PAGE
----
If you’re keen to learn more about research bias and the various ways in which you could unintentionally skew your results, check out the video below.

Ethics Principle 4: Integrity

Again, no surprises here; this principle is all about producing “honest work”. It goes without saying that researchers should always conduct their work honestly and transparently, report their findings accurately, and disclose any potential conflicts of interest upfront.

This is all pretty obvious, but another aspect of the integrity principle that’s sometimes overlooked is respect for intellectual property. In practical terms, this means you need to honour any patents, copyrights, or other forms of intellectual property that you utilise while undertaking your research. Along the same vein, you shouldn’t use any unpublished data, methods, or results without explicit, written permission from the respective owner.

Linked to all of this is the broader issue of plagiarism. Needless to say, if you’re drawing on someone else’s published work, be sure to cite your sources, in the correct format. To make life easier, use a reference manager such as Mendeley or Zotero to ensure that your citations and reference list are perfectly polished.

FAQs: Research Ethics

Research Ethics & Ethical Considertation
What is informed consent?

Informed consent simply means providing your potential participants with all necessary information about the study. This should include information regarding the study’s purpose, procedures, risks, and benefits. This information allows your potential participants to make a voluntary and informed decision about whether to participate.

How should I obtain consent from non-English speaking participants?
When working with non-English speaking participants, you should provide consent forms and information sheets in their native language. Use a translator if necessary to ensure they fully understand the research and their involvement.
What about animals?

When conducting research with animals, ensure you adhere to ethical guidelines for the humane treatment of animals. Again, the exact requirements here will vary between institutions, but typically include minimising pain and distress, using alternatives where possible, and obtaining approval from an animal care and use committee.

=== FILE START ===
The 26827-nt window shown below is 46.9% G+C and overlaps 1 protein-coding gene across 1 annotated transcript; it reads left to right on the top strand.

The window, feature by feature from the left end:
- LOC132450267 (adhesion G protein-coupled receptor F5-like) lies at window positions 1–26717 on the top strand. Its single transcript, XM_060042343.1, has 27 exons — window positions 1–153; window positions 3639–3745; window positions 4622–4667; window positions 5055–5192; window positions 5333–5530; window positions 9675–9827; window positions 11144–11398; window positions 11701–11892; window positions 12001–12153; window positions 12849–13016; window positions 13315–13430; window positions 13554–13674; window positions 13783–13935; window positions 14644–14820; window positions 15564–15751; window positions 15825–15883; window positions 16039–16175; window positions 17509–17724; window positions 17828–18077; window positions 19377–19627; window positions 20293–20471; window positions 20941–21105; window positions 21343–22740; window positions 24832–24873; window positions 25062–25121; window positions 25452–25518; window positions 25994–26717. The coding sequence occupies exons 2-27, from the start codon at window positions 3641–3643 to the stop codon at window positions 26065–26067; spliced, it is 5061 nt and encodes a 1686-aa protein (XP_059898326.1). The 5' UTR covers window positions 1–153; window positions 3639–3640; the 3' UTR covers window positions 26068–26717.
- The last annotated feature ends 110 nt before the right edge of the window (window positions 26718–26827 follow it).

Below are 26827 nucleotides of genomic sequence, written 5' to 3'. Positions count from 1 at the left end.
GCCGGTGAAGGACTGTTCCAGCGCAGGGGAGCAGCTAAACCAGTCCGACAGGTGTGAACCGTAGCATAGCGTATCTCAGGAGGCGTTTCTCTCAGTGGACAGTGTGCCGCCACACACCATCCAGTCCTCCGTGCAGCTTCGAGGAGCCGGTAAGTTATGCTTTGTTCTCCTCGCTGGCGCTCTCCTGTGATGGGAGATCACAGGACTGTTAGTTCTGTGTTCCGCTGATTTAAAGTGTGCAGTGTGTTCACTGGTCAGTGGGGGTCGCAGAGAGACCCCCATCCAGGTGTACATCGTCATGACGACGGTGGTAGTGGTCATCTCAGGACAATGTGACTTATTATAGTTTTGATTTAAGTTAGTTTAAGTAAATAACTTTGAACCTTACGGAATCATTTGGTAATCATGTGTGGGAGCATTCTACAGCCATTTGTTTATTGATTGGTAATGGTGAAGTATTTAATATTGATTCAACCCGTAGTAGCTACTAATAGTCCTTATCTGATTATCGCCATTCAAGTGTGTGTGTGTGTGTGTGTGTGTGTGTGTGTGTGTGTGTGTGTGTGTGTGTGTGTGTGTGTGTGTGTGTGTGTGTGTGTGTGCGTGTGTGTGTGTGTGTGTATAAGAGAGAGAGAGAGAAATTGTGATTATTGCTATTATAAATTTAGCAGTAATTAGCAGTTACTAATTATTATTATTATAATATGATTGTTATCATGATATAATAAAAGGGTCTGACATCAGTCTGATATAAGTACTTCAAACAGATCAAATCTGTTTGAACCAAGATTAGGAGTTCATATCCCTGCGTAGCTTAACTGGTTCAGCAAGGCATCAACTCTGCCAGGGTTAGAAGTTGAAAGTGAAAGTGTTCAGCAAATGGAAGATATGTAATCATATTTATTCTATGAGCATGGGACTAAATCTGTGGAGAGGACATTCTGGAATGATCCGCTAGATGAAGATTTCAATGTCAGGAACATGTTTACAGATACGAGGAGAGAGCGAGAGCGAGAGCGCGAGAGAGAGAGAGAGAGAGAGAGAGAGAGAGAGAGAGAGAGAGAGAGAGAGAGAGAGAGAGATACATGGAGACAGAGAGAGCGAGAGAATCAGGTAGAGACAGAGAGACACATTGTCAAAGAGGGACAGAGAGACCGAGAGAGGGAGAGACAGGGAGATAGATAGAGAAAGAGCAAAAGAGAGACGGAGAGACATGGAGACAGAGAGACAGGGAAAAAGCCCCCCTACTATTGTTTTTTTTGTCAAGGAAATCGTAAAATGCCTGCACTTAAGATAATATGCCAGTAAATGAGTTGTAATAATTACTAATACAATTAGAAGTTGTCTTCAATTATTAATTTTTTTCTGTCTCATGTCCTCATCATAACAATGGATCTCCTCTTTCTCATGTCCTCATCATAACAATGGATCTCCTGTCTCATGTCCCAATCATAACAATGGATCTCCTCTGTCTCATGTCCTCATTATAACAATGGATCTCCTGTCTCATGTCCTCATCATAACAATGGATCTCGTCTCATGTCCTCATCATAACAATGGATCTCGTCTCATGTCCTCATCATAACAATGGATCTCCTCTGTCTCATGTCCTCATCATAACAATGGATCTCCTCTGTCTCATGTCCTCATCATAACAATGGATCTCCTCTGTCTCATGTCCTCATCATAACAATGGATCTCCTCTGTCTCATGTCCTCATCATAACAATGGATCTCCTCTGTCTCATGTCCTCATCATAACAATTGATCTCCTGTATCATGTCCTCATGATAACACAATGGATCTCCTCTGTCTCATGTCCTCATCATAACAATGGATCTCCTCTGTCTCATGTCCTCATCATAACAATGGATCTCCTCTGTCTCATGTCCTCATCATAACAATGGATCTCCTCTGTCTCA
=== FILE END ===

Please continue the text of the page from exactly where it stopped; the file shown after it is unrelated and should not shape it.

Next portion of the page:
What is the role of the ERB or IRB?

An ethics review board (ERB) or institutional review board (IRB) evaluates research proposals to ensure they meet ethical standards. The board reviews study designs, consent forms, and data handling procedures, to protect participants’ welfare and rights.

How can I obtain ethical approval for my project?

This varies between universities, but you will typically need to submit a detailed research proposal to your institution’s ethics committee. This proposal should include your research objectives, methods, and how you plan to address ethical considerations like informed consent, confidentiality, and risk minimisation. You can learn more about how to write a proposal here.

How do I ensure ethical collaboration when working with colleagues?

Collaborative research should be conducted with mutual respect and clear agreements on roles, contributions, and publication credits. Open communication is key to preventing conflicts and misunderstandings. Also, be sure to check whether your university has any specific requirements with regards to collaborative efforts and division of labour. 

How should I address ethical concerns relating to my funding source?
This can be a little tricky, but as a rule of thumb, you should be fully transparent about your funding sources and disclose any potential conflicts of interest. Most importantly though, ensure that your research remains objective and is not unduly influenced by the interests of your funders.

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Key Takeaways: Research Ethics 101

Here’s a quick recap of the key points we’ve covered:

  1. Research ethics are a set of principles that ensure that your study is conducted responsibly.
  2. It’s essential that you design your study around these principles, or it simply won’t get approved.
  3. The four ethics principles we looked at are: respect for persons, beneficence, objectivity and integrity

As mentioned, the exact requirements will vary slightly depending on the institution and country, so be sure to thoroughly review your university’s research ethics policy before you start developing your study.

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This post was based on one of our popular Research Bootcamps. If you're working on a research project, you'll definitely want to check this out...